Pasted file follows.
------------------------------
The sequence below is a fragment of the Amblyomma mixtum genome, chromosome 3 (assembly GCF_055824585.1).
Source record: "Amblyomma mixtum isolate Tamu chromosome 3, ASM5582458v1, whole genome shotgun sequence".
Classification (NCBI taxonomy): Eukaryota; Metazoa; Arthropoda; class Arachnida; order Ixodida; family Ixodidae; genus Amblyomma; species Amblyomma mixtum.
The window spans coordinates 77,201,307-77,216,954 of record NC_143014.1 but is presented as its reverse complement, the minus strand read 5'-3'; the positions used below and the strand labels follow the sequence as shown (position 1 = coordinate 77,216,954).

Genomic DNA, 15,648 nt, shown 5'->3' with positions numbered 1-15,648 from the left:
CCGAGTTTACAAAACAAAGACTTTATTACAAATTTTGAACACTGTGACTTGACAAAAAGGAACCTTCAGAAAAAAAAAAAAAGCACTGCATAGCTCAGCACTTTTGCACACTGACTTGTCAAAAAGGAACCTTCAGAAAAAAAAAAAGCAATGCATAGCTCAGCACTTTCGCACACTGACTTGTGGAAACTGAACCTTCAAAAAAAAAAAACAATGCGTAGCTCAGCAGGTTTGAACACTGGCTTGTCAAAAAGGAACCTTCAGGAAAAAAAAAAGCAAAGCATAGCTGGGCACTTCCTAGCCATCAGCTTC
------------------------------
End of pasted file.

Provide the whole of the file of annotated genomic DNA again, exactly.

The sequence below is a fragment of the Amblyomma mixtum genome, chromosome 3 (assembly GCF_055824585.1).
Source record: "Amblyomma mixtum isolate Tamu chromosome 3, ASM5582458v1, whole genome shotgun sequence".
Classification (NCBI taxonomy): Eukaryota; Metazoa; Arthropoda; class Arachnida; order Ixodida; family Ixodidae; genus Amblyomma; species Amblyomma mixtum.
The window spans coordinates 77,201,307-77,216,954 of record NC_143014.1 but is presented as its reverse complement, the minus strand read 5'-3'; the positions used below and the strand labels follow the sequence as shown (position 1 = coordinate 77,216,954).

Genomic DNA, 15,648 nt, shown 5'->3' with positions numbered 1-15,648 from the left:
CCGAGTTTACAAAACAAAGACTTTATTACAAATTTTGAACACTGTGACTTGACAAAAAGGAACCTTCAGAAAAAAAAAAAAAGCACTGCATAGCTCAGCACTTTTGCACACTGACTTGTCAAAAAGGAACCTTCAGAAAAAAAAAAAGCAATGCATAGCTCAGCACTTTCGCACACTGACTTGTGGAAACTGAACCTTCAAAAAAAAAAAACAATGCGTAGCTCAGCAGGTTTGAACACTGGCTTGTCAAAAAGGAACCTTCAGGAAAAAAAAAAGCAAAGCATAGCTGGGCACTTCCTAGCCATCAGCTTC